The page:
Hungary parliament backs Finland's NATO accession, Swedish bid pending

Hungarian Prime Minister Viktor Orban and Deputy Prime Minister Zsolt Semjen attend the voting of the ratification of Finland's NATO membership in Budapest, Hungary, March 27, 2023. REUTERS/Marton Monus

BUDAPEST (Reuters) - Hungary's parliament approved a bill on Monday to allow Finland to join NATO once its application has been ratified by all 30 members of the alliance, ending months of foot-dragging by the ruling Fidesz party on the matter.

Finland and Sweden asked to join the trans-Atlantic military alliance last year in response to Russia's invasion of Ukraine. But the process has been held up by Turkey and Hungary.

Although Finland's bid has now been approved, the Swedish bill is still stranded in the Hungarian parliament.

The bill on Finland's NATO accession was passed with 182 in favour and six votes against, after Fidesz said last week it would back the motion.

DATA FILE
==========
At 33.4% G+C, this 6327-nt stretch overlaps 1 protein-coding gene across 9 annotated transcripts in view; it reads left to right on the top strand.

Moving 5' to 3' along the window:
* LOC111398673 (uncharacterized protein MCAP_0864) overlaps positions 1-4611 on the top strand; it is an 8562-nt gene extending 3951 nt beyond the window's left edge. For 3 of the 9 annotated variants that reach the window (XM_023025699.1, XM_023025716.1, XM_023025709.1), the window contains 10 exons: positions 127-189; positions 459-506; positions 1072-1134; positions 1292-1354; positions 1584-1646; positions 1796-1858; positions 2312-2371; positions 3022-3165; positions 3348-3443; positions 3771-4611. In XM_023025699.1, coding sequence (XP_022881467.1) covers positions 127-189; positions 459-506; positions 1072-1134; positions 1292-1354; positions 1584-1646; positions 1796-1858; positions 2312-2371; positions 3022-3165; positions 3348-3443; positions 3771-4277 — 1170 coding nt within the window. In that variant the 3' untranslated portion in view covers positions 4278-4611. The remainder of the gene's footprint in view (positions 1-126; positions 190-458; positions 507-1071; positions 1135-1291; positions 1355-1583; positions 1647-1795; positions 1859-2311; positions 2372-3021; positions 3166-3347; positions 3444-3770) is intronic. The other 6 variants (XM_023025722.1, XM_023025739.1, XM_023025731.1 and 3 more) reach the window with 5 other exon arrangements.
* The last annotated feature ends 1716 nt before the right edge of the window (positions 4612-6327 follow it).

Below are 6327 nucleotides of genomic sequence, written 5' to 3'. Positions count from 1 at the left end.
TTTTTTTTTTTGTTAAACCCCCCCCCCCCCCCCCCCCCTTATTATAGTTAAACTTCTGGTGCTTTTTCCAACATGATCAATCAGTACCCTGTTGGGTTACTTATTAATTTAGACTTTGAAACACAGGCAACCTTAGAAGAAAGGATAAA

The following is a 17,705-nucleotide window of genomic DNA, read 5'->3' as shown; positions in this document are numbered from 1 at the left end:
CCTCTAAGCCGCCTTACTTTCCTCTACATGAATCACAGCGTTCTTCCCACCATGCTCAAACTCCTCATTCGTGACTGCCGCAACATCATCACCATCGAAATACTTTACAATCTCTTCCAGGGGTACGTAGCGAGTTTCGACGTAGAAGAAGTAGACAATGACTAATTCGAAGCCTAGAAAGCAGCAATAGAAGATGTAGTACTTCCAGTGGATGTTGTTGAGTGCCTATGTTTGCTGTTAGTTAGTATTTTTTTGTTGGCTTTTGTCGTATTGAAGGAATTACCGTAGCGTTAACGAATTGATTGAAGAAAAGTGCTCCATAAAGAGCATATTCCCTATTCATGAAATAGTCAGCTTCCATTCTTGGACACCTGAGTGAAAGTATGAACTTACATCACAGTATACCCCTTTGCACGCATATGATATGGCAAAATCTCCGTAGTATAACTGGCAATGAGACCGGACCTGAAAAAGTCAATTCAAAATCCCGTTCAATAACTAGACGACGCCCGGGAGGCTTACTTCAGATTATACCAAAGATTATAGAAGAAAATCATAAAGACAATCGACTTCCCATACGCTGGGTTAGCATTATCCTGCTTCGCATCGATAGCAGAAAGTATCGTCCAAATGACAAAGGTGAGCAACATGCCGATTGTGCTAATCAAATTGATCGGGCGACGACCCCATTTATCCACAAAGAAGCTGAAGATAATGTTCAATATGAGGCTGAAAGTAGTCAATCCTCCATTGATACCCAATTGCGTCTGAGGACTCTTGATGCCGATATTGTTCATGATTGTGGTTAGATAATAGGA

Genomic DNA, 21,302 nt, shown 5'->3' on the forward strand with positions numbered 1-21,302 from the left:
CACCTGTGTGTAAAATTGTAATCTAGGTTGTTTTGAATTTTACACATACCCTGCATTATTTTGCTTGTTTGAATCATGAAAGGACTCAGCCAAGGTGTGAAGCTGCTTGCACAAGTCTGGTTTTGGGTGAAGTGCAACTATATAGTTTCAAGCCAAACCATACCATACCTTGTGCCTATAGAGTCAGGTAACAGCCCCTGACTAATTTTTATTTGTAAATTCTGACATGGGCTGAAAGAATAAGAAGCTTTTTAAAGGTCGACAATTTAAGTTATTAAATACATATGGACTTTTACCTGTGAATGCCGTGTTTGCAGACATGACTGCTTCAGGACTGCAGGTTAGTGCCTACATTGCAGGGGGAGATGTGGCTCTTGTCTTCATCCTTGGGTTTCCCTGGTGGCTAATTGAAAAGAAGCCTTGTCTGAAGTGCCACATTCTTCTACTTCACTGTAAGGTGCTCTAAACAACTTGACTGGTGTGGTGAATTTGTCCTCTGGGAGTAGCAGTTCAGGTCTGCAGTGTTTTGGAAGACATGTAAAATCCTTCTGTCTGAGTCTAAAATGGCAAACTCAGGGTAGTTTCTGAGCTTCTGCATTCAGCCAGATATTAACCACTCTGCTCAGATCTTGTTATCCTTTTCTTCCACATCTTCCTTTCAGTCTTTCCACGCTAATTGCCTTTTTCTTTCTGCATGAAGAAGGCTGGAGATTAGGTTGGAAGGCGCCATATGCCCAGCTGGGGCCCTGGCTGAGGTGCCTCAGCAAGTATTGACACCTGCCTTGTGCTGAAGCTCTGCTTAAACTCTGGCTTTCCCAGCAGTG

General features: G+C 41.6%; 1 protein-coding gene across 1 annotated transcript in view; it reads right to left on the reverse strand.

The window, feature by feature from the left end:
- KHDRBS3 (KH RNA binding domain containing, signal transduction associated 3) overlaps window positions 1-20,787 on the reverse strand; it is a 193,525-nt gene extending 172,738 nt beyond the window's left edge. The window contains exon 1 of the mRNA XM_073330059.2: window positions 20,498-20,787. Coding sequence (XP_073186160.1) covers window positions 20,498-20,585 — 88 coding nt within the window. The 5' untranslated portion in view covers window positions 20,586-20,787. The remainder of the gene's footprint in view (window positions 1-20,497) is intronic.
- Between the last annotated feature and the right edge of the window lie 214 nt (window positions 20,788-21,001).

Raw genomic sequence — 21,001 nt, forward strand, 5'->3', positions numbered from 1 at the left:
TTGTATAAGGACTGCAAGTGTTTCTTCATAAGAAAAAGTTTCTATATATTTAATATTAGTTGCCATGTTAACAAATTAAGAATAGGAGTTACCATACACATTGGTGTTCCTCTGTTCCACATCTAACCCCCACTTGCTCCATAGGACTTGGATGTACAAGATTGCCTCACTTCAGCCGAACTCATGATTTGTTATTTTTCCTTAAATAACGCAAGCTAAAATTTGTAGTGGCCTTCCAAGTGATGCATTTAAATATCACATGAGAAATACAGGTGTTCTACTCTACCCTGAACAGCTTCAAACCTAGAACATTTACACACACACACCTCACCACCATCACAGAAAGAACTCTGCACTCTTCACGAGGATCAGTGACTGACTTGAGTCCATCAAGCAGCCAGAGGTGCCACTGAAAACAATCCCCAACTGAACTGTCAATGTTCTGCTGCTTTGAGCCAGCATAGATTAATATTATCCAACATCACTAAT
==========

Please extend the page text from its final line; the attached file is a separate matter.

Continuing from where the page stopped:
Turkish President Tayyip Erdogan said last week that Turkey's parliament would also start ratifying Finland's accession. But it also held off approving Sweden's bid.

NATO Secretary-General Jens Stoltenberg has said he had urged Turkey and Hungary to ratify both applications.

A vote on Sweden's bid has not yet been scheduled in Budapest.

Prime Minister Viktor Orban's chief political aide said on Twitter on Sunday the government backed Sweden's NATO membership and "now it's up to the parliament to make a decision."

"Some MPs are concerned due to Swedish government officials making a habit of constantly questioning the state of Hungarian democracy, thereby insulting our voters, MPs & the country as a whole," Balazs Orban, who is not related to the prime minister, tweeted.

Fidesz lawmakers usually act in line the policies of Orban's government as he has tightened his grip on the party.

Hungary is currently in talks with the European Commission which has held up disbursement of vital EU funds to the country due to corruption and concerns over the government's erosion of democratic rights. Orban denies the accusations.

(Reporting by Krisztina Than; Editing by Edmund Blair)

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